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Dante Lombardo

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Dante Lombardo in uniform. Photo from Lombardo

Mental health is often a topic people prefer to avoid discussing, but thanks to Dante Lombardo, a young former Marine who shared his story last month with TBR News Media, we now have the opportunity to emphasize the importance of mental health and wellness.

Give an Hour is a national network of professionals who extend free mental health care to support veterans and communities impacted by tragedy. After reading Lombardo’s story, they’ve asked him, as he and his high school friends embark on a cross-country bike excursion, to join the global campaign, Change Direction, which aims to raise awareness to help change the culture surrounding mental health issues.

We are thrilled that our newspaper is bringing people together and want to do our part to help open the public discussion on the topic. As listed on Give an Hour’s website, www.giveanhour.org, here are the five signs of emotional suffering that indicate someone may need help:

Personality changes: People in this situation may behave in ways that seem different or don’t seem to fit their values.

Uncharacteristically anxious, agitated or moody: People in more extreme situations may be unable to sleep, may explode in anger at a minor problem or have difficulties controlling his or her temper.

Withdrawal: Someone who used to be socially engaged may pull away from family and friends and stop taking part in activities that used to be enjoyable. In more severe cases, the person may start failing to make it to work or school. Not to be confused with the behavior of someone who is more introverted, this sign is marked by a change in a person’s typical sociability.

Neglecting self-care and engaging in risky behavior: Someone may let personal hygiene deteriorate, or the person may start abusing alcohol or illicit substances or engaging in other self-destructive behavior that may alienate loved ones.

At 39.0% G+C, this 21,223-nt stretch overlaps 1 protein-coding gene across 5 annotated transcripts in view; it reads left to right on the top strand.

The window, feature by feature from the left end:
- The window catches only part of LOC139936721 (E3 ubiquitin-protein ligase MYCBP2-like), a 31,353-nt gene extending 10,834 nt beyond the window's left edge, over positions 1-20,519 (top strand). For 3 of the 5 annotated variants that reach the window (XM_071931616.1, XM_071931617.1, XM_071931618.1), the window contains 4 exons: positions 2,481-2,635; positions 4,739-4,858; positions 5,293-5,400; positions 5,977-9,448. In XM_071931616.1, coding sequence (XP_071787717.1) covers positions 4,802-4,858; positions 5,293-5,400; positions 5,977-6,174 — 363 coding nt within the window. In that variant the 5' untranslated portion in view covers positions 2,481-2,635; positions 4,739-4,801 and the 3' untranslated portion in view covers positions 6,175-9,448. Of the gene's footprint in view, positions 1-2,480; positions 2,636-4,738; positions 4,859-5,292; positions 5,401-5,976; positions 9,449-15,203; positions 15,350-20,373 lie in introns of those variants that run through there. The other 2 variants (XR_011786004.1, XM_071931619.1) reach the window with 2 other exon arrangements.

Hopelessness and overwhelmed by circumstances: Have you noticed someone who used to be optimistic and now can’t find anything about which to be hopeful? That person may be suffering from extreme or prolonged grief or feelings of worthlessness or guilt. People in this situation may say the world would be better off without them, suggesting suicidal thinking.

If you recognize someone suffering with these symptoms, the professionals from Change Direction encourage you to reach out, to connect, to inspire hope and to offer your help. They say it’s important to show compassion and to display a willingness to find a solution when a person may not have the will or drive to do it alone. The campaign organizers emphasize that it may take more than one offer, and you may need to reach out to others who share your concern about the person who is suffering. The bottom line is that if everyone is open and honest about emotional health and well-being, together we can prevent pain and suffering and those in need will get the help that they deserve. You can learn more about this topic at: www.changedirection.org.

If you missed Lombardo’s story, you can find it online at: www.tbrnewsmedia.com/tag/dante-lombardo/.

Lisa Cooper embraces her son Dante Lombardo at a recent reunion. Photo from Lisa Cooper

Mental health, particularly among service members, often seems to be a forgotten topic. One man and his Northport High School friends want to change that by riding bicycles this June from New York to California to raise awareness about mental health concerns among those who have served our nation’s military. 

Dante Lombardo in uniform. Photo from Lombardo

Dante Lombardo is a former U.S. Marine who was medically discharged due to his mental health. The East Northport resident,  who graduated from Northport High School in 2015, served in the U.S. Marine Corps Reserve from 2015 to 2019. He was trained as a digital wideband transmission equipment operator and as a field radio operator. 

Throughout Lombardo’s time in the Marine Reserves, he struggled with depression and anxiety, and like many others in a similar position, tried to “tough it out,” because that’s what he said the current military culture dictates. “Nearly anybody who has served can tell you that it is highly frowned upon to seek out mental health care,” he explained.